Posted: December 20, 2008 Filed under: Digital Humanities, Essays, Research, Reviews, Teaching | Tags: Computers, digital humanities, digital pedagogy, education, pedagogy, universities
I recently had a discussion with the head of a humanities
organisation who wanted to move a website. The website was
written using Coldfusion, a proprietary suite of server-based
software that is used by developers for writing and publishing
interactive web sites (Adobe nd). After some discussion of the
pros and cons of moving the site, we turned to the question of
Head of Humanities Organisation: We’d also
like to change the software.
Me: I’m not sure that is wise unless you really
have to: it will mean hiring somebody to port everything and you
are likely to introduce new problems.
Head of Humanities Organisation: But I don’t
have Coldfusion on my computer.
Me: Coldfusion is software that runs on a
server. You don’t need it on your computer. You just need it on
the server. Your techies handle that.
Head of Humanities Organisation: Yes, but I use
Read the rest of this entry »
Posted: December 20, 2008 Filed under: Language and Linguistics, Teaching, Tutorials | Tags: answer keys, exercises, grammar, linguistics, morphology, students, study tips, syntax, Tutorials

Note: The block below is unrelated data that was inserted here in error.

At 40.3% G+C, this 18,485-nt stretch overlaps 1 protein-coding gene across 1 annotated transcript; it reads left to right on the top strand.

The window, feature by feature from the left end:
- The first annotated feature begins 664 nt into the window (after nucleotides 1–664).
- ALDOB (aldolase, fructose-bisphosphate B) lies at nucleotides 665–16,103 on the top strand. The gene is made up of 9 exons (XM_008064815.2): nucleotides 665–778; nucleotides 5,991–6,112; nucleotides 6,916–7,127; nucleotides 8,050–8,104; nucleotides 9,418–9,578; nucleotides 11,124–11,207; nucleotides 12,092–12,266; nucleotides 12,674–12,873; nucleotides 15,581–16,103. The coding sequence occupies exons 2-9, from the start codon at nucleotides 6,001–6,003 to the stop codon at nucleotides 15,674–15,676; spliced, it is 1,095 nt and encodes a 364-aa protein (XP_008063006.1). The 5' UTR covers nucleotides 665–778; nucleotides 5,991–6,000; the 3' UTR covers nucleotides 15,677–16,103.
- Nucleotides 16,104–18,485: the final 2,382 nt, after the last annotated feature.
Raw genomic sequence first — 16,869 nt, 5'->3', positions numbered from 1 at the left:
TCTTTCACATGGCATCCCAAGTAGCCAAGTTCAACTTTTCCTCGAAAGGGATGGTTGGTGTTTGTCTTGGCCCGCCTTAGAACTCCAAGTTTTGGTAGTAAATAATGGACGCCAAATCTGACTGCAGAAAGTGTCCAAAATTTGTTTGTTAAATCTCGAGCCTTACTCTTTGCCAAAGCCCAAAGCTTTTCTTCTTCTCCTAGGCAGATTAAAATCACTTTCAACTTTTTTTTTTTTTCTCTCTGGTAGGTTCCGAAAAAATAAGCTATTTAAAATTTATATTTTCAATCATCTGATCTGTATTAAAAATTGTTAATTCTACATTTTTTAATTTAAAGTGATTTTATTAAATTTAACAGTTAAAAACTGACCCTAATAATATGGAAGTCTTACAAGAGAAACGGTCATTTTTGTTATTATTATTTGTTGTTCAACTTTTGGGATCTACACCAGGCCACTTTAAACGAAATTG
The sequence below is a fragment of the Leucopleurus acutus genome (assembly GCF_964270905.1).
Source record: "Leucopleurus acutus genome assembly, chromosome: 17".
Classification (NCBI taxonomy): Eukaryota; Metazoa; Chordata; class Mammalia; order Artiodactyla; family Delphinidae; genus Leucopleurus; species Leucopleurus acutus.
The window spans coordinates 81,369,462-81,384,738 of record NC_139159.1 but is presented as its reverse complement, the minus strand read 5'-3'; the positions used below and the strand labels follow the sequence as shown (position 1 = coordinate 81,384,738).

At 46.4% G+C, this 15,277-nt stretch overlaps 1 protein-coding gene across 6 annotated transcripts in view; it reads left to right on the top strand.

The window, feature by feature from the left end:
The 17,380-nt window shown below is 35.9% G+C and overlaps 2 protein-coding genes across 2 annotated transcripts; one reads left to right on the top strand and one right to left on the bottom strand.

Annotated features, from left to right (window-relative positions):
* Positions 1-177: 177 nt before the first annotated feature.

Here are possible answers to the exercises in Grammar Essentials 2: Parts of speech
. In some cases more than one right answer might be possible. Read the rest of this entry »
Posted: December 15, 2008 Filed under: Digital Humanities, Essays, Teaching | Tags: Computers, digital humanities, digital pedagogy, grading, plagiarism, student engagement, students, Teaching, testing
I have recently started using plagiarism detection software. Not so much for the ability to detect plagiarism as for the essay submission- and grading- management capabilities it offered. But the system was, of course, originally designed to detect plagiarism—which means that I too can use it to check my students’ originality.
To the extent that one semesters’ data is a sufficient sample, my preliminary conclusions are that the problem of plagiarism, at least in my classes, seems to be more-or-less as insignificant as I thought it was when I graded by hand, and that my old method of discovering plagiarism (looking into things when a paper didn’t seem quite “right”) seemed to work. This past semester, I caught two people plagiarising. But neither of them had particularly high unoriginality scores: in both cases, I discovered the plagiarism after something in their essays seemed strange to me and caused me to go through originality reports turnitin provides on each essay more carefully. I then went through the reports for every essay submitted by that class (a total of almost 200), to see if I had missed any essays that turnitin’s reports suggested might be plagiarised. None of the others showed the same kind of suspicious content that had led me to suspect the two I caught. So for me, at least, the “sniff test” remains apparently reliable.
Read the rest of this entry »